To register for the Class of 1970 40-year Reunion, send a check for $55 per person (payable to McClatchy Class of 70) to C.K. McClatchy 1970 Reunion Committee, c/o Gary Grayson, P.O. Box 1407, Loomis, CA 95650. Include your name, address, phone number and email, maiden name and guest names. If you wish to tour the school, include an additional $5 per person.
If you have questions, concerns or more information, contact the committee by email at McClatchy70@gmail.com or call Les Johnson at (916) 393-7900.
September 2010 is bound to be a very busy month in the life of long-time Sacramento area resident Lawrence Tom as he begins an intensive local speaking schedule to promote his newly-published book, “Sacramento’s Chinatown.”
At least eight public library presentations are scheduled for him in September at branches throughout Sacramento County, including talks at the Belle Cooledge library in South Land Park (Sept. 18 at 3 p.m.), and the Robbie Waters branch in the Pocket area (Sept. 23 at 6:30 p.m.). Other dates include Sept. 8 at the McClatchy library in the Midtown area and Sept. 15 at the main library downtown.
The 73-year-old Lawrence Tom wrote the text and assembled the 200-plus photos in his book with his younger brother, Brian Tom, an Oakland-area resident who graduated from UC Berkeley and the UC Davis School of Law. The younger Tom practiced law for 25 years and served as an administrative law judge.
The book marked their second collaboration to compile the story of Chinese immigration to Northern California, which began with the Gold Rush in the mid-19th century. Their first book, “Marysville’s Chinatown,” was published in 2008.
The Tom brothers were born in Marysville, which in the early gold rush days was an important way-station for Chinese newcomers flocking to the gold fields.
Lawrence Tom moved to Sacramento in 1957, when he enrolled at Sacramento State and emerged with a degree in business administration. He then settled down in the capital, married and raised a family. He spent 40 years in state government, mostly as a career executive with CalTrans, and close to half a century with his family as a Greenhaven resident.
Tom said the early-day immigrants, most of whom came from southwestern China centering around Guangdong province and the Hong Kong area, were attracted by stories of gold discoveries, “and like most of those who emigrated to America, were seeking a better life for themselves.”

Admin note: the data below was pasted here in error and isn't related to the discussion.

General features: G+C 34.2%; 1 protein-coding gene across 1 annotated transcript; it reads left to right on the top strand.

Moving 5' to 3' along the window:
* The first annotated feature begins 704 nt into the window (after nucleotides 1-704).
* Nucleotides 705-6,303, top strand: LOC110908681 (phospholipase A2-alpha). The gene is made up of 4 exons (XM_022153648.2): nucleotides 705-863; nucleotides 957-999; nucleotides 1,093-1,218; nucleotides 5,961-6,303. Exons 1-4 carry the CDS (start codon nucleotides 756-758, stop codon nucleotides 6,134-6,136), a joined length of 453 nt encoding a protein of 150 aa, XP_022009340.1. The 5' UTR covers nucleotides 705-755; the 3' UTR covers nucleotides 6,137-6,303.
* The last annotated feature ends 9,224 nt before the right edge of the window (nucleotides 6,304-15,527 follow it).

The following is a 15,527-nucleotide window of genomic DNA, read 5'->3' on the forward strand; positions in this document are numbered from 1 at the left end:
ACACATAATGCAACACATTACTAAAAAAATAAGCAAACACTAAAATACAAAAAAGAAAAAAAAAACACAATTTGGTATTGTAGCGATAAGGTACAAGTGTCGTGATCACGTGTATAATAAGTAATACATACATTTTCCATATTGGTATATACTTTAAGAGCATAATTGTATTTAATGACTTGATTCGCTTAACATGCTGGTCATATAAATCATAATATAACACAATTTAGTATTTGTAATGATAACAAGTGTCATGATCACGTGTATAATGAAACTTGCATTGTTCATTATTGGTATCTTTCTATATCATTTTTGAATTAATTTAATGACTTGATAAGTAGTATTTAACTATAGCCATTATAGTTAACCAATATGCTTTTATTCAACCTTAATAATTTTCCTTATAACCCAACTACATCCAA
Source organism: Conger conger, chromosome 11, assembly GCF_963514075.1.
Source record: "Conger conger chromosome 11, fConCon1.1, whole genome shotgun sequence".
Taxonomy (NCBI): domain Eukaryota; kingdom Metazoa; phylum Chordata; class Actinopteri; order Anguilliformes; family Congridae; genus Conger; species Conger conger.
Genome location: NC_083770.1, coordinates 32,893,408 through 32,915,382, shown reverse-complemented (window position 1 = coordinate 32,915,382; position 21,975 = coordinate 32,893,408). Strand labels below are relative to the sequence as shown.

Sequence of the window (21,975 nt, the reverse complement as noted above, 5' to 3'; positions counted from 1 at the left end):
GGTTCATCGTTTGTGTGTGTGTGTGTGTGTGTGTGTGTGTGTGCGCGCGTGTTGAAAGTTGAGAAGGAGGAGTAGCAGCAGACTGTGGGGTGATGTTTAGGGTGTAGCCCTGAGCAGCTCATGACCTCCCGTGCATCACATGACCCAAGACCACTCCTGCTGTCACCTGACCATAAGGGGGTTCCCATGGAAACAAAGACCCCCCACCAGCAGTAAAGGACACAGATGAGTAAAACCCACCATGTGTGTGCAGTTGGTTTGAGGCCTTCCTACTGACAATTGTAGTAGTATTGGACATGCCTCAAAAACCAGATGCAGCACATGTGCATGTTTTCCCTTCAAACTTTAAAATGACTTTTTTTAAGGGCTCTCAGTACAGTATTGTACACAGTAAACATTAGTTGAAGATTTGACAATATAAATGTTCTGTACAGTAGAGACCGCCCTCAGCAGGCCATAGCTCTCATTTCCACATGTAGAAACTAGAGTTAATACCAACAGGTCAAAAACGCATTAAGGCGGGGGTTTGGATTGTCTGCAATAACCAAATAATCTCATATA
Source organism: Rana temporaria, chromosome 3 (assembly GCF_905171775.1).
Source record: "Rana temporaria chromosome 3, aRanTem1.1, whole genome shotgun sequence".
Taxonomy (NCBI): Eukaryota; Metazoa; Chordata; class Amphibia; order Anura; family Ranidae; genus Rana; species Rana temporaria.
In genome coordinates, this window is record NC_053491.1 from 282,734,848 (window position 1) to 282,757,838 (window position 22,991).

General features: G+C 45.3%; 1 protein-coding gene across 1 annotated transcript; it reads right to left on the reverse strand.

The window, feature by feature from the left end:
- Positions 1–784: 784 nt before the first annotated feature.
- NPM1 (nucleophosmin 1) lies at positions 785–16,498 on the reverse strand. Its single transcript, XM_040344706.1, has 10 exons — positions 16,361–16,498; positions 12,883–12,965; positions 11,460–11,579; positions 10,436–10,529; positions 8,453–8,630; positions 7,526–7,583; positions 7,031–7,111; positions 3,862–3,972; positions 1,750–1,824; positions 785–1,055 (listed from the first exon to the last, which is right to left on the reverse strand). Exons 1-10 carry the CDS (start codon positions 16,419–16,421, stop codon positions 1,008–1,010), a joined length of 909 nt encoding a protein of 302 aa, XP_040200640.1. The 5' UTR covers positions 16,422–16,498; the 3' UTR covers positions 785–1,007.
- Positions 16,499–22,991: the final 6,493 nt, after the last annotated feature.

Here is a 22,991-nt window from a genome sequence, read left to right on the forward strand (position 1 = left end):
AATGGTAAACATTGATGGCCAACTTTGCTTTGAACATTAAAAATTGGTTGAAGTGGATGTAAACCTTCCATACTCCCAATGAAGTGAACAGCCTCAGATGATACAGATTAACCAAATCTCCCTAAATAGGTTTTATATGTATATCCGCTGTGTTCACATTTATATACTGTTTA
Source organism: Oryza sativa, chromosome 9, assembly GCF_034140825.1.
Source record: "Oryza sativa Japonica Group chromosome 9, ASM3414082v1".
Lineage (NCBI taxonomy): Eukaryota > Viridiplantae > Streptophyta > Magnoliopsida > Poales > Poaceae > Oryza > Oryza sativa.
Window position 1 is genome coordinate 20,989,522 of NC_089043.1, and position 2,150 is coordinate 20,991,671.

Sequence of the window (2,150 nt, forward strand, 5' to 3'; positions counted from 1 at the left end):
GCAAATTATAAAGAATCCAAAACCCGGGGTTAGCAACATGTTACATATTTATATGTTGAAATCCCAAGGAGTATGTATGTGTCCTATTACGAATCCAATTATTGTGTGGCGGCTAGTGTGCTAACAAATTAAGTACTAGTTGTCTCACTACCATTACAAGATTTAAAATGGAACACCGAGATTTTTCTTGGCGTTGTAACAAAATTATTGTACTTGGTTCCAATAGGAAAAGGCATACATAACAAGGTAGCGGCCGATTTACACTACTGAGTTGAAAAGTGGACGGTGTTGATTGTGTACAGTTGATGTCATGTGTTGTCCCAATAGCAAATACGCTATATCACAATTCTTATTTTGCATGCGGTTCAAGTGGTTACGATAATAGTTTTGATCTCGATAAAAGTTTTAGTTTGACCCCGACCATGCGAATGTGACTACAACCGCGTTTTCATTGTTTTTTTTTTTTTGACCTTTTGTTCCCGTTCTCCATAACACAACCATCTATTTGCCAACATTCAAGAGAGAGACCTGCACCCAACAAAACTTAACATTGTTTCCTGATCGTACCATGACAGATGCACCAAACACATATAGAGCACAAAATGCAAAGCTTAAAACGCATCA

Among the early-day Chinese, Tom said, Sacramento was known as “Yee Fow,” which translates to “second city.” The “first city” was San Francisco, where the immigrants made their first landfall, he added.
The book also reviews the intensive discrimination that early-day Chinese immigrants encountered when they arrived here, including the enactment of laws in California that barred them having the same legal protections as other newcomers to the U.S. Tom said the anti-Chinese discrimination continued in one form or another until the mid-20th century.
Tom said a number of Chinese organizations are currently working together to establish a Sacramento Yee Fow center as an historical memorial for the days long gone by.
“We hope the book will generate a greater interest from the public in increasing awareness of the history of the Chinese pioneers in California and the Sacramento area,” he said.
Tom noted that the original Chinese community along I Street between 2nd and 6th streets was mostly torn down over the years and redeveloped, and that descendants of the original settlers now live throughout the community.
“This book is dedicated to the Chinese of Sacramento,” Tom said, “who for over 150 years have turned adversity into opportunities and in the process have succeeded in building better lives for their families and future generations.”
The book is profusely illustrated, with many scenes of life in Sacramento during the 19th century, followed by more recent photos depicting the role of Chinese-American soldiers and sailors during 20th and 21st century wars, plus the role of local community leaders in business and politics among descendants of the 19th century Chinese immigrants. Many of the book’s photos will be shown as slides during the library presentations.
“Sacramento’s Chinatown” was published by Arcadia Publishing, a South Carolina-based firm that specializes in books that expand readers’ knowledge of America’s people and their places in history.